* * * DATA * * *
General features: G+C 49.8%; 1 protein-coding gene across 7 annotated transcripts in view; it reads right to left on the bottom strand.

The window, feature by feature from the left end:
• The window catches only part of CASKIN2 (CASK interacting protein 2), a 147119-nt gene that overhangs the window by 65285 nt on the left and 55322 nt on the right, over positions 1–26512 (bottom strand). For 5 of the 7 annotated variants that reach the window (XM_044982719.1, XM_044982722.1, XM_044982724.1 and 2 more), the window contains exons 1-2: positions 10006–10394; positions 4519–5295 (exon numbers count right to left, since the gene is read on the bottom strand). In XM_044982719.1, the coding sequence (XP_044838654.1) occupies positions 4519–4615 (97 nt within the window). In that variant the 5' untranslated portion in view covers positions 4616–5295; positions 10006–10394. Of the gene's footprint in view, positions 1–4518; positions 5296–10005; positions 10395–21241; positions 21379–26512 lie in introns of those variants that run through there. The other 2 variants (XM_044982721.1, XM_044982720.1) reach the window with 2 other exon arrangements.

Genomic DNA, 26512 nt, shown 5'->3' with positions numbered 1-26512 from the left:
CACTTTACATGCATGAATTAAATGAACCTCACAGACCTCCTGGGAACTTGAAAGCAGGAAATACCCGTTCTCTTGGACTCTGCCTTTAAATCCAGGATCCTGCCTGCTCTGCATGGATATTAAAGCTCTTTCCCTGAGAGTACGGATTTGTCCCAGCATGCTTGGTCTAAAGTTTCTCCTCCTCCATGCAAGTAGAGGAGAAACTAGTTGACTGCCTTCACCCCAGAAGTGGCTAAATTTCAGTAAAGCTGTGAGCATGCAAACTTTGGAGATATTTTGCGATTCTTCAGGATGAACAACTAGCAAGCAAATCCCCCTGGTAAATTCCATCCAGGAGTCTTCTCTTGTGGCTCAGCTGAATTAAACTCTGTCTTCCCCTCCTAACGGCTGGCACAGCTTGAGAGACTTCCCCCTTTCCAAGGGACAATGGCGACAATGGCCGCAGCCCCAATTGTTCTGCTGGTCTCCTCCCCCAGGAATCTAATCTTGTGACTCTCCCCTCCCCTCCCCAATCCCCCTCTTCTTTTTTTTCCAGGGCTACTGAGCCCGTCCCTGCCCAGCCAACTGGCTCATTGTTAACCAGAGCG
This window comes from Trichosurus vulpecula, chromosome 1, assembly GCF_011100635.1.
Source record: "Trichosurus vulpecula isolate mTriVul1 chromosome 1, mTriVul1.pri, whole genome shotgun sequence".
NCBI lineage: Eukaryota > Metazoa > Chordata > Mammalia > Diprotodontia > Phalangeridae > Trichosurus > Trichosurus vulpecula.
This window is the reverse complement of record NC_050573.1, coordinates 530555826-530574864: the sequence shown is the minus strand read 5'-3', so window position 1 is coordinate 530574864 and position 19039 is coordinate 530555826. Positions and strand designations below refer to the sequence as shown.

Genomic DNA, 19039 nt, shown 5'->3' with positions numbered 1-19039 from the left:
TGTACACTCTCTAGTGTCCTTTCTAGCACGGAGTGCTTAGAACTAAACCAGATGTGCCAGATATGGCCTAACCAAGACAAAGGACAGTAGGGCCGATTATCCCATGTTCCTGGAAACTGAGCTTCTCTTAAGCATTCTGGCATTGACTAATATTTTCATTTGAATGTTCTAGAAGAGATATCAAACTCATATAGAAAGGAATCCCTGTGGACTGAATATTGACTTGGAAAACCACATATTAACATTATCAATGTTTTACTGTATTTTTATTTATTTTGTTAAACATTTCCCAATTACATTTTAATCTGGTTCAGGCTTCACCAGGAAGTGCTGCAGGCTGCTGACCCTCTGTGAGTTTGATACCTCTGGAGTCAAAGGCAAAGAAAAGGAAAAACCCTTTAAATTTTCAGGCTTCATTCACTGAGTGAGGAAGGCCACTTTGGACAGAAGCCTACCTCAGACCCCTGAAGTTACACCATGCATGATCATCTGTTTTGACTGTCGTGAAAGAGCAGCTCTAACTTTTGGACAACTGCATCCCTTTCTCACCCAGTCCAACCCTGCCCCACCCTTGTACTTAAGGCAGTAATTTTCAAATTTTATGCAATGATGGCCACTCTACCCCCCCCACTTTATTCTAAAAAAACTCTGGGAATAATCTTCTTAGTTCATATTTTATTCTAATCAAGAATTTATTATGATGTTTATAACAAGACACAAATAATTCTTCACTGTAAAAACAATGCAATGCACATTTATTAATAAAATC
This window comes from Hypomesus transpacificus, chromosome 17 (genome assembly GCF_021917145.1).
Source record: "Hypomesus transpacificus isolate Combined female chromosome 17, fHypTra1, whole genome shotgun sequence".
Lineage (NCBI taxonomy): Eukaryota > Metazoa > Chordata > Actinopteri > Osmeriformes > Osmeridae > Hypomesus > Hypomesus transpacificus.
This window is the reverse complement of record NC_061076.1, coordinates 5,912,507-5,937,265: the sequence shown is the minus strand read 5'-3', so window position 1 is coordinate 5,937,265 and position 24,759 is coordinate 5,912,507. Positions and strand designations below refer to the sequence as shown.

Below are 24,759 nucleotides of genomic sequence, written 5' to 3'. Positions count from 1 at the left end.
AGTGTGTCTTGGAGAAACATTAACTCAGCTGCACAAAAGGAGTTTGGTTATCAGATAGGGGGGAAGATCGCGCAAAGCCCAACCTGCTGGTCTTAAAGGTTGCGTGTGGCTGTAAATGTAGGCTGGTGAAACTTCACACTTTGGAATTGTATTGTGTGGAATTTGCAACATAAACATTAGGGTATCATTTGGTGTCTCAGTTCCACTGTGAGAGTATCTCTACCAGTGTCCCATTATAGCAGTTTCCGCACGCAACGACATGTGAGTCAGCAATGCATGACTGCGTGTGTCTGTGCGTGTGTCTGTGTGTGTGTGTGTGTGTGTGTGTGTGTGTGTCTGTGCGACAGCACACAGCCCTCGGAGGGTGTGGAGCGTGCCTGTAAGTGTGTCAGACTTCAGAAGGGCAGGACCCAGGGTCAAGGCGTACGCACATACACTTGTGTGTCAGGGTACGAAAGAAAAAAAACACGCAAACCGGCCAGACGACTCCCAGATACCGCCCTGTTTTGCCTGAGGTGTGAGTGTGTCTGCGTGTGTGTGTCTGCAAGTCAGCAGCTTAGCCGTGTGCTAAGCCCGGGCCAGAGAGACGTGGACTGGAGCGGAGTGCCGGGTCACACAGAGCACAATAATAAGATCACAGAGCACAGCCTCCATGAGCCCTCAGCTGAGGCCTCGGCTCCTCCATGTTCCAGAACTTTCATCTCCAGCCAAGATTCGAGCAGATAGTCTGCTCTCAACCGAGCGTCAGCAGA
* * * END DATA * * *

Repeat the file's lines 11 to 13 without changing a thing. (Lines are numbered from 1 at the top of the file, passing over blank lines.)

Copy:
TGTACACTCTCTAGTGTCCTTTCTAGCACGGAGTGCTTAGAACTAAACCAGATGTGCCAGATATGGCCTAACCAAGACAAAGGACAGTAGGGCCGATTATCCCATGTTCCTGGAAACTGAGCTTCTCTTAAGCATTCTGGCATTGACTAATATTTTCATTTGAATGTTCTAGAAGAGATATCAAACTCATATAGAAAGGAATCCCTGTGGACTGAATATTGACTTGGAAAACCACATATTAACATTATCAATGTTTTACTGTATTTTTATTTATTTTGTTAAACATTTCCCAATTACATTTTAATCTGGTTCAGGCTTCACCAGGAAGTGCTGCAGGCTGCTGACCCTCTGTGAGTTTGATACCTCTGGAGTCAAAGGCAAAGAAAAGGAAAAACCCTTTAAATTTTCAGGCTTCATTCACTGAGTGAGGAAGGCCACTTTGGACAGAAGCCTACCTCAGACCCCTGAAGTTACACCATGCATGATCATCTGTTTTGACTGTCGTGAAAGAGCAGCTCTAACTTTTGGACAACTGCATCCCTTTCTCACCCAGTCCAACCCTGCCCCACCCTTGTACTTAAGGCAGTAATTTTCAAATTTTATGCAATGATGGCCACTCTACCCCCCCCACTTTATTCTAAAAAAACTCTGGGAATAATCTTCTTAGTTCATATTTTATTCTAATCAAGAATTTATTATGATGTTTATAACAAGACACAAATAATTCTTCACTGTAAAAACAATGCAATGCACATTTATTAATAAAATC
This window comes from Hypomesus transpacificus, chromosome 17 (genome assembly GCF_021917145.1).
Source record: "Hypomesus transpacificus isolate Combined female chromosome 17, fHypTra1, whole genome shotgun sequence".